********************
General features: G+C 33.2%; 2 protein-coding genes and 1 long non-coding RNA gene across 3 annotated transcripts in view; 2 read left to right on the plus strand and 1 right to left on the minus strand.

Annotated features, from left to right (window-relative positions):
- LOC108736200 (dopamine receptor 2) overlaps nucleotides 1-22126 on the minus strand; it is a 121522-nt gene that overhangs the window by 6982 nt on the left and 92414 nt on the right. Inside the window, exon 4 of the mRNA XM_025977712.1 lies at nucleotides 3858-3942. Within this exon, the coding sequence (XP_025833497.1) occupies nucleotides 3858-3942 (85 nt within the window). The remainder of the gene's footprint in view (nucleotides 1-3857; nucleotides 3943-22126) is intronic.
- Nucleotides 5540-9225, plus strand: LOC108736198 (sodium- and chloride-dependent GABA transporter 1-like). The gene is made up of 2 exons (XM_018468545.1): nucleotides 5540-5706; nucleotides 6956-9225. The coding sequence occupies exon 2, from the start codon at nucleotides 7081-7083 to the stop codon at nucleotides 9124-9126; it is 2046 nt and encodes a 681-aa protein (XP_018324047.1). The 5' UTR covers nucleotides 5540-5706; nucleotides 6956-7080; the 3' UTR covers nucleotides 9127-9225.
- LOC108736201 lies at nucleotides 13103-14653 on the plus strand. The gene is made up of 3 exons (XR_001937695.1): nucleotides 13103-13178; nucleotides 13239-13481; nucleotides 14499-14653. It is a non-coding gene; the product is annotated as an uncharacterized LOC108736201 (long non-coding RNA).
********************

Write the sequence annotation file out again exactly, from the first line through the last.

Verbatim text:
General features: G+C 33.2%; 2 protein-coding genes and 1 long non-coding RNA gene across 3 annotated transcripts in view; 2 read left to right on the plus strand and 1 right to left on the minus strand.

Annotated features, from left to right (window-relative positions):
- LOC108736200 (dopamine receptor 2) overlaps nucleotides 1-22126 on the minus strand; it is a 121522-nt gene that overhangs the window by 6982 nt on the left and 92414 nt on the right. Inside the window, exon 4 of the mRNA XM_025977712.1 lies at nucleotides 3858-3942. Within this exon, the coding sequence (XP_025833497.1) occupies nucleotides 3858-3942 (85 nt within the window). The remainder of the gene's footprint in view (nucleotides 1-3857; nucleotides 3943-22126) is intronic.
- Nucleotides 5540-9225, plus strand: LOC108736198 (sodium- and chloride-dependent GABA transporter 1-like). The gene is made up of 2 exons (XM_018468545.1): nucleotides 5540-5706; nucleotides 6956-9225. The coding sequence occupies exon 2, from the start codon at nucleotides 7081-7083 to the stop codon at nucleotides 9124-9126; it is 2046 nt and encodes a 681-aa protein (XP_018324047.1). The 5' UTR covers nucleotides 5540-5706; nucleotides 6956-7080; the 3' UTR covers nucleotides 9127-9225.
- LOC108736201 lies at nucleotides 13103-14653 on the plus strand. The gene is made up of 3 exons (XR_001937695.1): nucleotides 13103-13178; nucleotides 13239-13481; nucleotides 14499-14653. It is a non-coding gene; the product is annotated as an uncharacterized LOC108736201 (long non-coding RNA).